Industry body Assocham pleads before Parliamentary panel a distortion-free GST

Pitching for a distortion-free Goods and Services Tax which can bring down costs of goods and services by 15-20 percent, a team of top tax experts from industry body Assocham has placed before the Parliamentary Committee its opposition to additional non-creditable 1 per cent tax on inter-state supply of goods, as proposed in the Goods and Services Tax (GST) Bill. Assocham in a meeting with Parliamentary Standing Committee on Industry yesterday, emphasised the need to introduce GST at the earliest to accelerate growth and make India more competitive. It said the move would defeat the purpose of GST and adversely impact the ease of doing inter-state business.

“Clause 18 of the Bill proposes an additional tax of 1 per cent on supply of goods in the course of inter- state trade or commerce which will be levied at source. The Bill provides the term of the additional tax as 2 years or such other period as the GST Council may recommend. The proposed levy of 1% additional tax by the Central Government for the benefit of originating States is detrimental to the industry and defeats the objectives of GST,” the Assocham pleaded before the Parliamentary Committee.

It said such a levy retains characteristics of origin based GST levy thereby hampering the business efficiencies and free cross border movement of goods. One of the promises of GST is to make India a common market and remove the cascading impact of taxes.

The proposed additional tax levy not only distorts this promise but also results in cascading where goods move inter-State on account of multiple stock transfers to own depots, job-work, sales returns, etc which are all business imperatives. Any non-creditable tax levied in the origin state is inflationary, according to the Assocham submissions before the Parliamentary panel.

The chamber paper said, goods move several times from one State to another during the production & distribution process. The goods are produced in various locations for reasons of availability of raw materials and manpower, and stored at common distribution centres for ease of distribution and marketing. The cumulative burden of 1 per cent on interstate movements would far exceed the statutory rate of 1 per cent and would be crippling.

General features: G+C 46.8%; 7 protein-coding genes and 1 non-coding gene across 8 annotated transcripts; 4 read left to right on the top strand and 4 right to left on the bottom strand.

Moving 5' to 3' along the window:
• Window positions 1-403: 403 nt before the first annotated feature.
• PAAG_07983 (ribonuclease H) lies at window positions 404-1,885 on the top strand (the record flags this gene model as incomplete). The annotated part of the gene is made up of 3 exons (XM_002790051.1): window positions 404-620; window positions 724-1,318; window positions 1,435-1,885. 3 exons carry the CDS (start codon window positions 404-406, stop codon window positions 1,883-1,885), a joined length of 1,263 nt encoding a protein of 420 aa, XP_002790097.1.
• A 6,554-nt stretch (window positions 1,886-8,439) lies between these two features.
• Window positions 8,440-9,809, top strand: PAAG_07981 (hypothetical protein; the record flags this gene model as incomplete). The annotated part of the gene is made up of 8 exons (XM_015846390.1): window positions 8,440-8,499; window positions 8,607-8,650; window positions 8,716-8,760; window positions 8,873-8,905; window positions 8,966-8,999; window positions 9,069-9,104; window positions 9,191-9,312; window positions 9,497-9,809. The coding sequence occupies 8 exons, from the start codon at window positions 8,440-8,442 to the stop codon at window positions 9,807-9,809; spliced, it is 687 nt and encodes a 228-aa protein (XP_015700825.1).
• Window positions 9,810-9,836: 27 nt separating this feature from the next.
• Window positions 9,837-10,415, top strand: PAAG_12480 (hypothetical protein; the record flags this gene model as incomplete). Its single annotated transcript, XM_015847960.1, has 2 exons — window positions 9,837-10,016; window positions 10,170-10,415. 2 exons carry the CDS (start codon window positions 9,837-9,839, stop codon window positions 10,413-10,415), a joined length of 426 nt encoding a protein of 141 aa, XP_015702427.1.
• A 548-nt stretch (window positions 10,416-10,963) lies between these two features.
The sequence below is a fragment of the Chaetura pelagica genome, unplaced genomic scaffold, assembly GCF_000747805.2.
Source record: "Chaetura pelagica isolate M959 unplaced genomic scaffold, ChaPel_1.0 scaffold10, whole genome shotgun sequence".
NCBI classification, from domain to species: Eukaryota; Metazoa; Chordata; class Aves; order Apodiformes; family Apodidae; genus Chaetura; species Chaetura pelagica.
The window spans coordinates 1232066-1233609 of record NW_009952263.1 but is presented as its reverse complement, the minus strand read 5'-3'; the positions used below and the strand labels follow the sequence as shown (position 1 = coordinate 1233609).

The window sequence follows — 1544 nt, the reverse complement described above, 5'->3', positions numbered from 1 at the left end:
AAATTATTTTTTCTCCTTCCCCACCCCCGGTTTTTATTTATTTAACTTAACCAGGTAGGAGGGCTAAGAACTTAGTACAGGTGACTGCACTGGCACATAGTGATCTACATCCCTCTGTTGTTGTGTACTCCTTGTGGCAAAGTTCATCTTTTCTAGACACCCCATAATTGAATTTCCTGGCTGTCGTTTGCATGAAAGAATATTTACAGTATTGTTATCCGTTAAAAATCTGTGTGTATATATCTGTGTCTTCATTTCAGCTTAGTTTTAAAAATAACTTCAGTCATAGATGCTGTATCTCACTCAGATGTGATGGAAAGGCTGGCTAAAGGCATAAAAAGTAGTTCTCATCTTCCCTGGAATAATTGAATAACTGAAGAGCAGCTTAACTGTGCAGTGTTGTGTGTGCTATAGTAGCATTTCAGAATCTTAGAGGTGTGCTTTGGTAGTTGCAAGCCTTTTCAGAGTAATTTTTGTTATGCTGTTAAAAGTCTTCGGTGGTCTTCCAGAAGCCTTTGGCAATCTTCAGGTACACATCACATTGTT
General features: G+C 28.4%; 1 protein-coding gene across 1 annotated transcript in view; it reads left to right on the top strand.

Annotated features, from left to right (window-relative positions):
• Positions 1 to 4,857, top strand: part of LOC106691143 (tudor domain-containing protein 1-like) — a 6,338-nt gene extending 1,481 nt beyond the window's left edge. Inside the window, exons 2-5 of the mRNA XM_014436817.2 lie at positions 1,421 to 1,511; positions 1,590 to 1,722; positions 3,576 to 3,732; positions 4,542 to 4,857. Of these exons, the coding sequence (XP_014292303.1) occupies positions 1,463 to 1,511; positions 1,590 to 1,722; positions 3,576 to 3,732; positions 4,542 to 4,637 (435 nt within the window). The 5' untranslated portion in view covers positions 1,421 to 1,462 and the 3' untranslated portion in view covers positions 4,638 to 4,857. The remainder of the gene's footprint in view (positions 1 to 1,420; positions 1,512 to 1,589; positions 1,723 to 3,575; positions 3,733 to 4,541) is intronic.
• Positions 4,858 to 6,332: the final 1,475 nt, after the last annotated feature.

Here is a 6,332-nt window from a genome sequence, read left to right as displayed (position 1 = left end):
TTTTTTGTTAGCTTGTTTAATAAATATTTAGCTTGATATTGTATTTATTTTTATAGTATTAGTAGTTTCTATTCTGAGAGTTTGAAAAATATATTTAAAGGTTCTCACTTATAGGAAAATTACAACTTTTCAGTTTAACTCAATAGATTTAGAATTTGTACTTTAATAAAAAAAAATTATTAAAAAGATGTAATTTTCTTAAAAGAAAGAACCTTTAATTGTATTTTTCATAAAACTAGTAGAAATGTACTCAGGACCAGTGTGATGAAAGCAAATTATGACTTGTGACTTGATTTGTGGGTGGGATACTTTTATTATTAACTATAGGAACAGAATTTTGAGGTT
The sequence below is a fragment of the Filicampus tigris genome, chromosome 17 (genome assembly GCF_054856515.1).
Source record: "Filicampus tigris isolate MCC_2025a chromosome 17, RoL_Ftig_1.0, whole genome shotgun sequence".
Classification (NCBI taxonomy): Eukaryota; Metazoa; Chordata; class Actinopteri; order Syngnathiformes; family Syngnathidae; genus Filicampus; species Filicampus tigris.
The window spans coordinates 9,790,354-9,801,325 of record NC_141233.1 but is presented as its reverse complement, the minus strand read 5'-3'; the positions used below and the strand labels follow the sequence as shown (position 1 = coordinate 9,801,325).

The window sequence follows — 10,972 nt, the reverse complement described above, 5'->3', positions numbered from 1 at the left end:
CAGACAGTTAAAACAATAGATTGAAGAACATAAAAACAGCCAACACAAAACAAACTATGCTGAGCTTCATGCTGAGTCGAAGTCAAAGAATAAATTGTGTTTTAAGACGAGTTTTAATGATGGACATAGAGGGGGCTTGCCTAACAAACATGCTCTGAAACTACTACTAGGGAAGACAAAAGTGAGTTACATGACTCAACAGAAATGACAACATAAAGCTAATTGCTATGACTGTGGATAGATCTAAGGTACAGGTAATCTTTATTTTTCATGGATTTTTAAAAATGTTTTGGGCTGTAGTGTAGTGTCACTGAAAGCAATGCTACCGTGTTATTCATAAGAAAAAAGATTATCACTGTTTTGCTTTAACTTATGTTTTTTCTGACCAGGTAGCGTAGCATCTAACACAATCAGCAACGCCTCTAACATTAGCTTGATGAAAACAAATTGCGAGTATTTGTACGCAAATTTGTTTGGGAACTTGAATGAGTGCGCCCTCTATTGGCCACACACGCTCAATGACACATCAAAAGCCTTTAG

“The cost of indigenous products and services can reduce up to 15 to 20 per cent, if distortions in the existing tax system are removed, which is significant saving to have favourable impact on prices and competitiveness of Indian industry. Creation of a common market will have major impact on the growth of trade and industry in India.”

“Replacement of the existing multiple tax structure by an efficient ‘Goods and Service Tax’ structure is therefore imperative for India’s competitiveness and sustained economic growth, said Nihal Kothari, Chairman, Assocham National Council of Indirect Tax according to a press release issued by Assocham.

While it is imperative that GST is implemented without any further delay, it is essential that Trade and Industry should be consulted in finalising the GST structure and administrative procedures so that the desired objectives from GST are achieved and benefits are realised by all stake holders viz Industry, Revenue of Central and State Governments and to the consumers in the form of reduction in prices in due course, said Kothari.

Since the Bill does not propose any constitutional mechanism to make the recommendations of the GST Council binding on the Union and the States, a State may ignore the recommendations of the GST Council and may frame laws in any manner and levy GST at whatever rate it deems fit.

This may affect stability of the GST structure. Thus, the Assocham has recommended that Article 246A, in line with the proposed Article 269A must be amended to specify that the power to make laws and levy goods and service tax would be within the framework of recommendations of the GST Council.

It also said that the recommendations of the GST Council should be binding on Centre and States.

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